My girlfriend and I laugh at such dramatic behavior, throwing our hands up like teenagers on a Six Flags rollercoaster as the crowd continues to periodically squeal and shudder with excitement, eager to disembark and begin constructing their extensive “Me at Jiuzhaigou” albums.

Contrary to some traveler reports, however, it’s still possible to escape the crowds, at least in spring (fall and holiday seasons are supposedly horrendously crowded, with a 150 meter passage taking an hour to cover, according to one friend). Instead of taking the bus between the various highlighted points—most of them lakes with the occasional karst waterfall and Tibetan tourist village—we take the footpaths, and the crowd quickly thins to the point where occasionally we find ourselves savoring moments of precious quietude. 

The paths are all painstakingly constructed through the middle of Jiuzhaigou’s natural environment so that the trail traverses steep mountainous slopes, or floods over from running streams located inches beneath. The carpenters’ work —performed by the same migrant Hans that construct towers from Beijing to Lhasa—is quite impressive, and in actuality very environmentally pragmatic. Whereas we Westerners often balk at the idea of having to stick to pre-constructed paths, it makes far more sense when one considers the number of tourists who pass through the park each year, and the heavy-treading threat to Jiuzhaigou’s delicate eco-system they would otherwise present. The laborers go to significant lengths in order to maintain the existing lay of the environment; for instance: cutting the planks into different pieces so that some of the trees within the path remain standing, sticking out through the path from hand-sculpted holes.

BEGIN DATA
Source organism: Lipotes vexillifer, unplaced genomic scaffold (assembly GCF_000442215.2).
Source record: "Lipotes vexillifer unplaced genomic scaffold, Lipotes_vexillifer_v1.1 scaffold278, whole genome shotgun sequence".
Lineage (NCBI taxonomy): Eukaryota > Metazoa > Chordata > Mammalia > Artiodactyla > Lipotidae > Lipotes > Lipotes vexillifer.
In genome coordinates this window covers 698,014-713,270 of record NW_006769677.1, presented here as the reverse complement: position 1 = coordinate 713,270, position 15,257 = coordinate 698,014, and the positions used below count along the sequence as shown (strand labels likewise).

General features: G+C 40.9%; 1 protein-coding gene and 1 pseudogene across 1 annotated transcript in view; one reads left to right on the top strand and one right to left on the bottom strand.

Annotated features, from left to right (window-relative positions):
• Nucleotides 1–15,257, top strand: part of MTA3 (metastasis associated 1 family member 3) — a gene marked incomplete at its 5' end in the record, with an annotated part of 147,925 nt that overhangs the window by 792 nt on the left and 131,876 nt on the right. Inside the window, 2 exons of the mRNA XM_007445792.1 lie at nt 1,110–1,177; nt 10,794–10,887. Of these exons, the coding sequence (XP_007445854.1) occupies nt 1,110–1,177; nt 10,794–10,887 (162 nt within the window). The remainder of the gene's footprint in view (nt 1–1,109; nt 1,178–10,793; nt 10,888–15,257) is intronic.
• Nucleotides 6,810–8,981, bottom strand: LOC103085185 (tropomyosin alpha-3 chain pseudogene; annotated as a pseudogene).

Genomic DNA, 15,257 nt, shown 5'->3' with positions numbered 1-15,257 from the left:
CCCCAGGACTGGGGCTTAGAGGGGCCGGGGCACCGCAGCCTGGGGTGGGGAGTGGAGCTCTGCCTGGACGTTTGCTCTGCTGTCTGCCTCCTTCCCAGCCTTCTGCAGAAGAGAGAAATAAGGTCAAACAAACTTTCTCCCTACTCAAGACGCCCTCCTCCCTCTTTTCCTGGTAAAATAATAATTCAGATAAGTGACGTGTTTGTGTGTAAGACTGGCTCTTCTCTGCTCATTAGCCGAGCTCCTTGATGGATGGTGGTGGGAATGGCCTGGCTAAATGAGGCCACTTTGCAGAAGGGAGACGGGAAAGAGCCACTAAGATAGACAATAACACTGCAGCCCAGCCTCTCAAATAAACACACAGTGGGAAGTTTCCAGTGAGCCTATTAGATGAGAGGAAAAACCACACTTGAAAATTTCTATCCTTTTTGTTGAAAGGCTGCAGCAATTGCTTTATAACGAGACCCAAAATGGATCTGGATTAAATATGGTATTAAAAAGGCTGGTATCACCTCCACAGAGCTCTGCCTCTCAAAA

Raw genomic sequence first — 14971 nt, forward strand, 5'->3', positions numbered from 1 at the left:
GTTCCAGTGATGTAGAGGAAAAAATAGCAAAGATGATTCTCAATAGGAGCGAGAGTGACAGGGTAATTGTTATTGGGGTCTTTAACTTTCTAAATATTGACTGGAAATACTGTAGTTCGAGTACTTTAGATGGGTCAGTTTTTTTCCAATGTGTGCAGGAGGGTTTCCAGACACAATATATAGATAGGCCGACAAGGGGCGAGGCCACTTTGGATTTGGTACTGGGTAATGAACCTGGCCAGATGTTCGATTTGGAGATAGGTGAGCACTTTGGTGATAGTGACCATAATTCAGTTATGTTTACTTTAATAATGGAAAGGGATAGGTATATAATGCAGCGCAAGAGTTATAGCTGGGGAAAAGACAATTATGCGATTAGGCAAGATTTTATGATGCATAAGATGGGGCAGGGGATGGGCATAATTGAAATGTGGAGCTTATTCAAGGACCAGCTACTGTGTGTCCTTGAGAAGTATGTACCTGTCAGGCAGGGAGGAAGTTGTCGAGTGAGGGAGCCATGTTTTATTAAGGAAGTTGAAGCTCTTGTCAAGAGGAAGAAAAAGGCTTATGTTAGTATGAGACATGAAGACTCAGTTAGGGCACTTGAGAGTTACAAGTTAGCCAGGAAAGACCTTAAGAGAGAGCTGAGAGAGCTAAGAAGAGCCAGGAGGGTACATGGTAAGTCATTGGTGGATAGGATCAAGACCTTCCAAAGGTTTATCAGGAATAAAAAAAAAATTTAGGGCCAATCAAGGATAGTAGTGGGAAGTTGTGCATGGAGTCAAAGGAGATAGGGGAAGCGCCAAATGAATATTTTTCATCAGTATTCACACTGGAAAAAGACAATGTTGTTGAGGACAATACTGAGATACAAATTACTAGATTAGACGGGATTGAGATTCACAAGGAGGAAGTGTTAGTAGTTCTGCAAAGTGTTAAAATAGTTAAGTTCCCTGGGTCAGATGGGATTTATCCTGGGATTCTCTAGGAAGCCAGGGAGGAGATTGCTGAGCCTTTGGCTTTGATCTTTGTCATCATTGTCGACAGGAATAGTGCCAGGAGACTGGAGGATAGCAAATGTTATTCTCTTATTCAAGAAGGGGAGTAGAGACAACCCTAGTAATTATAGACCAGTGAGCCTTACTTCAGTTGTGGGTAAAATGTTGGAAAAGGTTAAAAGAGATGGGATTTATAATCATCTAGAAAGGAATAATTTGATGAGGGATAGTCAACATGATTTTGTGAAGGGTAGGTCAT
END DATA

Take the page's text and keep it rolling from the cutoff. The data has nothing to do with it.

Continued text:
Yet even amidst the humbling grandeur of the park, it’s hard to not feel disheartened at the commercial inequity of the entire enterprise. As convenient and impressively well-constructed as it is, with regular buses traversing its smooth roads, world-class facilities and museum, one begins to wonder where the human element resides, if at all, within the park’s rather eerily deserted hills and forests.

We find it, albeit in passively subsisting form, at one of the main tourist villages, its stereotypically Tibetan architecture gussied up with new paint jobs and whose local shop owners offer snacks and cowboy hats, amongst other paraphernalia. We came looking for food, but when we ask about restaurants, one of the shop owners explains the park’s mysterious culinary dearth.